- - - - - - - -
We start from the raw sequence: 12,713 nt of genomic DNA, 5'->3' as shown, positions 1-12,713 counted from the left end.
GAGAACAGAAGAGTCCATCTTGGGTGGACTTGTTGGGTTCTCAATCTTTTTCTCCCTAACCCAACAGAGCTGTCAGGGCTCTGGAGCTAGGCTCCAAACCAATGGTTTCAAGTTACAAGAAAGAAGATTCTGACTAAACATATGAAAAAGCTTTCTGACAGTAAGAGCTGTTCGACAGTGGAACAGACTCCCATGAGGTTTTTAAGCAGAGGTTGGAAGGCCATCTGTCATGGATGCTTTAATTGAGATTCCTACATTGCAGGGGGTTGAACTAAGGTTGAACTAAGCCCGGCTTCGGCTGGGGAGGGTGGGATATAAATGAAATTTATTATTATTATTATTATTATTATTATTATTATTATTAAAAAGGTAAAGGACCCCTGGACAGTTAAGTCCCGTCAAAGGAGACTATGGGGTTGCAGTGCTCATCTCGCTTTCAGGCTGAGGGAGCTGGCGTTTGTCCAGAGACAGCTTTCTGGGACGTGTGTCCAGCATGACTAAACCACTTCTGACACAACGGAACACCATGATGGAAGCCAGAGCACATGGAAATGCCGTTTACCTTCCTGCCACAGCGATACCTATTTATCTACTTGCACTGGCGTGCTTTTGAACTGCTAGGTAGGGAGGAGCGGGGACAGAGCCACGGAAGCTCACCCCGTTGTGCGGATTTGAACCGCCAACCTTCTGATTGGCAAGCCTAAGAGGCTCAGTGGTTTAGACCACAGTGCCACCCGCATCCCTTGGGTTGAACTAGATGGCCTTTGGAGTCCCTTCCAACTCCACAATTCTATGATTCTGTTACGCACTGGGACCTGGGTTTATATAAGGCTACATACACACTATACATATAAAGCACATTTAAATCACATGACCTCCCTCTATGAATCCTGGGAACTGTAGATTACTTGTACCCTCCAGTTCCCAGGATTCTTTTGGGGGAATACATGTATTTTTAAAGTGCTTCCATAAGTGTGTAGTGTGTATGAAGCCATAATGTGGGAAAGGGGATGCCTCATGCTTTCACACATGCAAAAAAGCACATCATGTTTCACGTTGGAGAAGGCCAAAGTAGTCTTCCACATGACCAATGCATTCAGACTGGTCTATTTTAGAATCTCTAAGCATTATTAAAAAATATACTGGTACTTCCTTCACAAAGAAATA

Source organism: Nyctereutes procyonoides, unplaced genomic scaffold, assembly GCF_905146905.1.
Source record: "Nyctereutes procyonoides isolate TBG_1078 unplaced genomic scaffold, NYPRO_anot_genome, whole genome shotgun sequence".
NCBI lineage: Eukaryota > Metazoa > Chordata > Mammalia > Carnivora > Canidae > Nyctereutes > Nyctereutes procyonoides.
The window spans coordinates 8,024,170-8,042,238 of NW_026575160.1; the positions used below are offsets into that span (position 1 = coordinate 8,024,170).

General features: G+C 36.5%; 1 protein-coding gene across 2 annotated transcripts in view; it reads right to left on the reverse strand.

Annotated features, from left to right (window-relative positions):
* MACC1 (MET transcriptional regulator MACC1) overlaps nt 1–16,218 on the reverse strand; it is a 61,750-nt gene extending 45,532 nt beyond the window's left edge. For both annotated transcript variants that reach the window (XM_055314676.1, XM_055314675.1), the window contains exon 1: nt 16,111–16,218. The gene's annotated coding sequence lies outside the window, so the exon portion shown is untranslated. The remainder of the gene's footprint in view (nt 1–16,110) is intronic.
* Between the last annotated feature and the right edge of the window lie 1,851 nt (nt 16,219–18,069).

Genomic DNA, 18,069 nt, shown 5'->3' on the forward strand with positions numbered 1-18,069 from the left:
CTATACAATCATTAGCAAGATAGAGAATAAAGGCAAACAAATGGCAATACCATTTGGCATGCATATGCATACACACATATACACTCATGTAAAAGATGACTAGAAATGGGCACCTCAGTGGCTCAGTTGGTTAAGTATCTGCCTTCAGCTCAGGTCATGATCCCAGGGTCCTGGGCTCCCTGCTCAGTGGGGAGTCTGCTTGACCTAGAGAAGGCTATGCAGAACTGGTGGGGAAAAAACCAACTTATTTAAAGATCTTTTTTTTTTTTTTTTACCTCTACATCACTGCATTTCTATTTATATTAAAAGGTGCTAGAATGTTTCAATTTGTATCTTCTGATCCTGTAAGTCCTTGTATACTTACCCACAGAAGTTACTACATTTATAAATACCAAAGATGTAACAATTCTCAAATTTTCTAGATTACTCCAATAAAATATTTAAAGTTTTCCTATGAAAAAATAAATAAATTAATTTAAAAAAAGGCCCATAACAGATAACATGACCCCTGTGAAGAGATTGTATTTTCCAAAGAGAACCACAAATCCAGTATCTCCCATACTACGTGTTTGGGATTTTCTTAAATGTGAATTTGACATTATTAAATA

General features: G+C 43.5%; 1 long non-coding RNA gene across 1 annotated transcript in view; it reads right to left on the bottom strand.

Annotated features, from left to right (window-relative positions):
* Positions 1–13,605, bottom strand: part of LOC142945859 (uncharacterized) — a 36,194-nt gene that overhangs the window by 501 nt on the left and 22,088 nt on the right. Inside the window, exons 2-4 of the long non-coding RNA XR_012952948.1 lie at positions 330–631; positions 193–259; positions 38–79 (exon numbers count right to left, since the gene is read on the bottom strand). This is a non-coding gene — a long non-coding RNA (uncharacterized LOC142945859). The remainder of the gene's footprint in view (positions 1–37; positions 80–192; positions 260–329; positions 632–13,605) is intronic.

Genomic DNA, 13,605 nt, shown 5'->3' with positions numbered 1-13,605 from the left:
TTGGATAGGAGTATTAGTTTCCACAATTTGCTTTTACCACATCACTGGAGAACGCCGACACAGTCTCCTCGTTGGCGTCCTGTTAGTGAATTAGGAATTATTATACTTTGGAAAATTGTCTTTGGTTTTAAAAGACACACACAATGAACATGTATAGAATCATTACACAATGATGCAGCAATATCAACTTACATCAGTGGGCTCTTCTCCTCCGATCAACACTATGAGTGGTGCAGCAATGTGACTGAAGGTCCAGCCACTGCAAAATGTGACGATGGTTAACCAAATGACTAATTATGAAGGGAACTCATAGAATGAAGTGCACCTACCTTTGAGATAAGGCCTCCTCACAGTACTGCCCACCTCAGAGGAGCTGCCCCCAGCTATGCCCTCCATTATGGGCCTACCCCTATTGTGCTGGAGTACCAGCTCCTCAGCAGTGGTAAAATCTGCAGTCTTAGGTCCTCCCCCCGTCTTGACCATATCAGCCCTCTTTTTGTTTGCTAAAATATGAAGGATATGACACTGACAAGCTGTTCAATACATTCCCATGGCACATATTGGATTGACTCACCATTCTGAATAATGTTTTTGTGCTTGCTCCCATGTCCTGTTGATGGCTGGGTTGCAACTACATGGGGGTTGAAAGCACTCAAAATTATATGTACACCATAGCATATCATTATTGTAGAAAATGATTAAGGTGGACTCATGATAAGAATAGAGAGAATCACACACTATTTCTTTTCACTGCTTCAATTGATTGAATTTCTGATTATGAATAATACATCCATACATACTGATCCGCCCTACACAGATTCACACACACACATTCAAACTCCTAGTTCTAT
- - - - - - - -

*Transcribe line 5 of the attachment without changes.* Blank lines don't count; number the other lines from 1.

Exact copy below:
NCBI lineage: Eukaryota > Metazoa > Chordata > Mammalia > Carnivora > Canidae > Nyctereutes > Nyctereutes procyonoides.